Easy Solutions data scientists, including the author of this article, will present extensive research on phishing patterns and correlations between attacks.They will share their expertise at the prestigious eCrime 2016 Symposium on Electronic Fraud Research in Toronto, Canada at the beginning of June. The article below details some of the findings our experts will discuss at the symposium.
In a recent report we showed how we are able to gain better understanding of phishing attacks and attackers by using cluster analysis. This post lays out in greater detail how to create those clusters by examining the features and methods used.
For the study, we used the data collected over the course of more than a year in tracking and taking down phishing cases on behalf a major U.S. financial institution. This data contains everything related to the management of each case, including the Whois details of the domain where the attack was hosted, as well as related RRSet records and the HTML code of the criminal’s phishkit. In total, we collected 3,030 phishing attacks that took place between September and December 2015.
Using the data, we extracted features from the following four categories:
First, we examined the similarities between the phishing site and the target site, evaluating the structure similarity by comparing the HTML source code of both websites. In particular, we counted the number of matching and mismatching tags in order to create an attack index for comparison purposes. Additionally, we compared the similarity of the text by calculating the sites’ cosine similarity.
Then, we analyzed the phishing site’s structure. We used several features extracted from the HTML code, namely: number of forms, type of post action, whether it was a logon form, if the target was in the path, if it was WordPress, and whether the path belonged to a pre-user web directory.
Phishing Visitors Tracking
Using information from a service provided by the company that deploys tools to track phishing sites’ browsing activity, we built an estimator to break out the phishing site’s first visitors and hits. Then, we created the following list of features: first hit’s country, first hit’s region, second hit’s country, second hit’s region.
The last group is related to features extracted from the phishing site domain registration. In particular, using the Whois records, we were able to determine the time elapsed between the domain registration and the phishing event.
After compiling the data listed above, we used the Expectation-Maximization algorithm to create phishing attack clusters that allowed us to group similar phishing sites. Expectation-Maximization is a two-step approach which works as follows:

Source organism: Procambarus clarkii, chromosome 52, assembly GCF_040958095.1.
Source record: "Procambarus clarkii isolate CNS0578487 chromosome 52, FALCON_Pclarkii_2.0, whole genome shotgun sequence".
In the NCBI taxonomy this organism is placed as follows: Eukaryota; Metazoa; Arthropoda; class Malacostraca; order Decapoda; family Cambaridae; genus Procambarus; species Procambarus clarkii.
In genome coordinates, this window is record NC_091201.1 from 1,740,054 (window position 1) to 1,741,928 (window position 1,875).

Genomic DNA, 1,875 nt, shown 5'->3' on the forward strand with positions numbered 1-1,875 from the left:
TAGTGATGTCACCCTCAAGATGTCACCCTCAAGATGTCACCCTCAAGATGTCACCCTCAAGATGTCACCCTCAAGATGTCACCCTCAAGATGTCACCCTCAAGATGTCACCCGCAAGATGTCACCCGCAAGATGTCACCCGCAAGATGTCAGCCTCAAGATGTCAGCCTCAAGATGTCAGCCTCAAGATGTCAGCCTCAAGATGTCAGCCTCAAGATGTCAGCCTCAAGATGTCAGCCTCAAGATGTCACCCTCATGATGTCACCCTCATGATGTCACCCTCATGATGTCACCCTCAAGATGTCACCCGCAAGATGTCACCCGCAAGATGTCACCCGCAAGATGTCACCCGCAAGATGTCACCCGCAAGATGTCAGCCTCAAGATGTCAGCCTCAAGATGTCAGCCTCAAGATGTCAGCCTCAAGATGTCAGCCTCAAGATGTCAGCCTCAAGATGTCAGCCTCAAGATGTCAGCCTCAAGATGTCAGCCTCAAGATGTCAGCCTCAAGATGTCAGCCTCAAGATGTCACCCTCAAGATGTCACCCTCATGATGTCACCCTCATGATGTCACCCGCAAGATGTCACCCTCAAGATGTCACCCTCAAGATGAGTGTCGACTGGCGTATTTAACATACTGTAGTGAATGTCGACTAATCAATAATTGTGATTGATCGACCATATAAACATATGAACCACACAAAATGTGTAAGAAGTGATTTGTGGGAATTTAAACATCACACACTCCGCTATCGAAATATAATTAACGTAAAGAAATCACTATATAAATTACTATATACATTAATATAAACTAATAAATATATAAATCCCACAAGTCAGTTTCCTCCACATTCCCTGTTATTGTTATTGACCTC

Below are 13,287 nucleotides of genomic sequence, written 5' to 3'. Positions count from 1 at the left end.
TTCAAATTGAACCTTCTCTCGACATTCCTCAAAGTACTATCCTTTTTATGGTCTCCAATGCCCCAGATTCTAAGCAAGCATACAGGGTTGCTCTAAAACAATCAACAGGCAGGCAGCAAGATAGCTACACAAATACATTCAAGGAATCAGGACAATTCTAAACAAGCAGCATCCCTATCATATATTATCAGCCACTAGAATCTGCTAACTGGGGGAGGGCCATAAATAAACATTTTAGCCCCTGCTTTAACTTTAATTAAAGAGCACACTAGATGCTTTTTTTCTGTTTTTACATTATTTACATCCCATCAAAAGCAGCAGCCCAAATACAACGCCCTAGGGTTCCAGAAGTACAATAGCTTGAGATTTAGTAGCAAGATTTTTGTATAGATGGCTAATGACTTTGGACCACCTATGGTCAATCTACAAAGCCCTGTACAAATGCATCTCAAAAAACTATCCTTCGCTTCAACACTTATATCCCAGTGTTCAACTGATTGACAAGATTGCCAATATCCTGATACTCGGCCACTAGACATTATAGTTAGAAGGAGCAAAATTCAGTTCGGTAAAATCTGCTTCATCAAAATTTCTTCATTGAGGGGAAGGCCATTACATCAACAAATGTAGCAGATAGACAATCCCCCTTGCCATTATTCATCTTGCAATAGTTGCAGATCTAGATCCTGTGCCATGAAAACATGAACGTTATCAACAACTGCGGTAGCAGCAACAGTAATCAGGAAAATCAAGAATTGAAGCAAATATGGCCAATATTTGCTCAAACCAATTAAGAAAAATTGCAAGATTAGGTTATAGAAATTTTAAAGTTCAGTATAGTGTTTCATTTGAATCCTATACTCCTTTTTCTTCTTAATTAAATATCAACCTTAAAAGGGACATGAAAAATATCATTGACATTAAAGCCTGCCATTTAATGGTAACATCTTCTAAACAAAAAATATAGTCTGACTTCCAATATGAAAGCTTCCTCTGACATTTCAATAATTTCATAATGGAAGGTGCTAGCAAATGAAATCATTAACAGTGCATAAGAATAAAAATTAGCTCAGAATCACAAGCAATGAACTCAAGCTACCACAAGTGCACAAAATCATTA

- Step 1: Guess some cluster centers.
- Step 2: Repeat until converged. This is accomplished by first assigning points to the nearest cluster center and from there, setting the cluster centers to the mean.
Let’s quickly visualize this process:
First, we plotted the number of phishing site references compared to the target site and the text similarity of both sites. Then, we initialized the clustering algorithm by randomly guessing some cluster centers (large circles). The algorithm then assigned each phishing site to the nearest cluster center or centroid.
In the next iteration, the algorithm updated the centroid by setting it to the mean of each cluster. Moreover, the algorithm also checked to see whether the number of clusters was optimal, and based on its findings was able to eliminate a cluster centroid and continue with the process using the remaining centroids (See Iter 2).
Finally, using this algorithm with the complete features set, we estimated cluster sets. We found that taking into account the page structure, phishing sites were easy to cluster. As the next figure demonstrates, cluster2 and cluster3 are very similar in the sense that both are characterized by very high layout and text similarities with the targeted site. However, when observing the number of references, cluster3 is characterized by a very high number of references to the original site. Lastly, cluster1 represents attacks that are not intended to visually replicate the target site.
The purpose of this post is to demonstrate the importance of performing analysis to look for patterns and correlations between phishing attacks. By being able to classify phishing cases based on the attacker’s strategy, we were able to identify that there were three main clusters of phishing sites based on the HTML structure and similarity with the target site.